You see, nothing was going through my mind before or after the thought. I hadn’t sat there for hours, days, months, thinking about the same problems or issues that plagued me. I was taking everything day by day; I was not trying to build them up, and, I was open about them with my wife so that they weren’t bottled up. I was trying not to have a mental breakdown like last year.
The thought just happened.
That is when we all started to rethink what is going on. Is it a chemical imbalance? Is it medication issue? I’m on meds that give you suicidal thoughts. It doesn’t happen to everybody, but it can happen. Or, am I unbalanced due to medications, and they need to be changed or rearranged? I mean, I don’t need to be off drugs for my conditions, because I’ve seen people who have been like that, and I don’t want to be unstable.
Do I have coping issues? Sure.
Were they enough that I wanted to die? No.
I see my psychologist on Monday. We are going to focus on the coping issues. I would like to let things roll off of me. (In fact, there is a book out there called “The Subtle Art of Not Giving A F*ck” by Mark Manson. If someone wants to “gift” me that book, I will not turn it away. I’m kidding by the way. I could see a bunch of copies of the same book that I’m going to have to give out at Christmas like fruitcake.) But, yeah, I would like to cope better, and I need to start listening to my doctors, shrinks, and medicine givers better.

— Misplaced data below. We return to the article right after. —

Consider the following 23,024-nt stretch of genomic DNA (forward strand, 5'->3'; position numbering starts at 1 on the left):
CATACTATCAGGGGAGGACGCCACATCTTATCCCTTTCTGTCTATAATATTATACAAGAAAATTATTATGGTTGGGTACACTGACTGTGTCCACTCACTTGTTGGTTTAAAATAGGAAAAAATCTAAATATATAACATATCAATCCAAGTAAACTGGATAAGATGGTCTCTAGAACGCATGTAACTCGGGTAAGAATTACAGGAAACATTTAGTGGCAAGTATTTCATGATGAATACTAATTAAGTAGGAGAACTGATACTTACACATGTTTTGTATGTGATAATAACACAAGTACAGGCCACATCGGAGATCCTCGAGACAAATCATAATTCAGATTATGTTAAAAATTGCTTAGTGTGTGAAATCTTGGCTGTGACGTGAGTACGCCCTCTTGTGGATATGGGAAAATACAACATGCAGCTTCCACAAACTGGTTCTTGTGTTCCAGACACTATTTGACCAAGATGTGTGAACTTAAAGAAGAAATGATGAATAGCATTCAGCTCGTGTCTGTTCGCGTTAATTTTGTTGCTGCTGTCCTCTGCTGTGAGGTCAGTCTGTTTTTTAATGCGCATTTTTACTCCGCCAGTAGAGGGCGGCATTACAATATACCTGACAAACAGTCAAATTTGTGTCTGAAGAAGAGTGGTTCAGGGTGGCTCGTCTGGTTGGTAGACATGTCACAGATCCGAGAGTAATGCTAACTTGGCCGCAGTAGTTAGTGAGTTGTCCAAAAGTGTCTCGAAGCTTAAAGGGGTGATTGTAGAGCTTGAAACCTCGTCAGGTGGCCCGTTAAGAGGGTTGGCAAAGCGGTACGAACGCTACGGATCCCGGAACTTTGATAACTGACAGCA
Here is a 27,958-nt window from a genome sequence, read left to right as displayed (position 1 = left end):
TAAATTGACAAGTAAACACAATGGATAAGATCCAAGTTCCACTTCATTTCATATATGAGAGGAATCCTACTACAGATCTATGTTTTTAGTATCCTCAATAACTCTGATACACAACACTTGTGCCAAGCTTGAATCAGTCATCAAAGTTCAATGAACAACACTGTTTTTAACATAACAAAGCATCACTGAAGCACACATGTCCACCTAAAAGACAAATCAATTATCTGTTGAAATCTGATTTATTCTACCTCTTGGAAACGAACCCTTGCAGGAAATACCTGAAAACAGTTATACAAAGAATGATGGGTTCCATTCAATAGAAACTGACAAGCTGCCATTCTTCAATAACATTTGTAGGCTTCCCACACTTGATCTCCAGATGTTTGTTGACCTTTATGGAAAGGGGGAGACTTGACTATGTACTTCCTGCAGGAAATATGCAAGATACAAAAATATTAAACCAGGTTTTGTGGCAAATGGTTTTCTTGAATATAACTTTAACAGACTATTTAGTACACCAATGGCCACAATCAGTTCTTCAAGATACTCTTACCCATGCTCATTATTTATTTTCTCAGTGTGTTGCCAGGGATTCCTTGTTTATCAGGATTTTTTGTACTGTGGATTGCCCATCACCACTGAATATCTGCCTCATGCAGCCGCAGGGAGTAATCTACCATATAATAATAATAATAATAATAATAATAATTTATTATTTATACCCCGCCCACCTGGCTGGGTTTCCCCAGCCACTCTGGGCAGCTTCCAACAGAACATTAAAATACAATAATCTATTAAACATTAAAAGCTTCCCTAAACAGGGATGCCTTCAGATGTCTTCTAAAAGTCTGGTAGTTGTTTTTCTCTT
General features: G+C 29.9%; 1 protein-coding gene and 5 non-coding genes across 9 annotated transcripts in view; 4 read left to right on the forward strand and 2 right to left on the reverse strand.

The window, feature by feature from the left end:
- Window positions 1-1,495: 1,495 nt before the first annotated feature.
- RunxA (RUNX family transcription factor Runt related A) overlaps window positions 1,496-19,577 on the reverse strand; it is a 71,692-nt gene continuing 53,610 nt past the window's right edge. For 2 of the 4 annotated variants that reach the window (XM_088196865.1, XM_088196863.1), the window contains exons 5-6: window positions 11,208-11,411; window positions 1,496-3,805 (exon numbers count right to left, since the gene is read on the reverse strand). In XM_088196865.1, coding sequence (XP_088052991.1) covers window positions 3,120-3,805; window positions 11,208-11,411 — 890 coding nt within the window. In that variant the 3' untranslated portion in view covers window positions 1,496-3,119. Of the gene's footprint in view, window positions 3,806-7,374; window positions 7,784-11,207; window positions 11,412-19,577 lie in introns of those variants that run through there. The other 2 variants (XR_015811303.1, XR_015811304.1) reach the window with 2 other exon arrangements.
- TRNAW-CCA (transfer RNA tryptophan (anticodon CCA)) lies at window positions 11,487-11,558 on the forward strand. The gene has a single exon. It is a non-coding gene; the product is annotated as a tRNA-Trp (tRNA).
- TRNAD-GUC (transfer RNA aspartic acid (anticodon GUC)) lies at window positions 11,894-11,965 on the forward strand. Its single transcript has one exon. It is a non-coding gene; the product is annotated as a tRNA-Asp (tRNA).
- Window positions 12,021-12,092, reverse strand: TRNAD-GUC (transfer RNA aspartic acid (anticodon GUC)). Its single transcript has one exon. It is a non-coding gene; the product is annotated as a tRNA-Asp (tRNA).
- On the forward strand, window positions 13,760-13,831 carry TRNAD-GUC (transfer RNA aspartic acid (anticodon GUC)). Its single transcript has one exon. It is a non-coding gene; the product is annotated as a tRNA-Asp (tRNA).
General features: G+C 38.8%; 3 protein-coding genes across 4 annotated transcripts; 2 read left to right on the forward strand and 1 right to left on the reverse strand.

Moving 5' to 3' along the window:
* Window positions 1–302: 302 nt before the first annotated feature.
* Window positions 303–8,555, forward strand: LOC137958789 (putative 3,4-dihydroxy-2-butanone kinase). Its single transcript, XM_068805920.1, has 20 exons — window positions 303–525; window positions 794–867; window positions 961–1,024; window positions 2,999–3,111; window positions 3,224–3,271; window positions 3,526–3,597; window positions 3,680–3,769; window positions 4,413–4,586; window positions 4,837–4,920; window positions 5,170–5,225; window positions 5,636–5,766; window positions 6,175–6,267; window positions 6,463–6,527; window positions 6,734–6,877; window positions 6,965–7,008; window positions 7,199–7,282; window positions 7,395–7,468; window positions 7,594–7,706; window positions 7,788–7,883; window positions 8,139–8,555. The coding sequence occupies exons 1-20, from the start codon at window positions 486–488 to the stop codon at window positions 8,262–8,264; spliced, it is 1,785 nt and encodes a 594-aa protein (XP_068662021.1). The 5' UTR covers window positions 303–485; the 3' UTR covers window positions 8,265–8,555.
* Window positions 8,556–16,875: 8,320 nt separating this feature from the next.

I need to start taking care of myself better.
I also have another appointment Tuesday with the nurse practitioner to see what she found out or has mulled about the situation over the weekend. Maybe she’ll have a starting point for helping me fix this problem.
But, I’m okay. I’m safe. And, come Monday, I’ll still be safe. I know not to do anything stupid, and I feel like I have been pretty good at catching those moments that make absolutely no sense and saying something immediately.
I will get through this.
To my co-workers and extended family on Facebook, thank you for your support in this. To my friends and immediate family, you guys have been great.
I am blessed (which, as a semi-athiest, which I need to come up with another word for) is slightly weird for me to say. But it is true.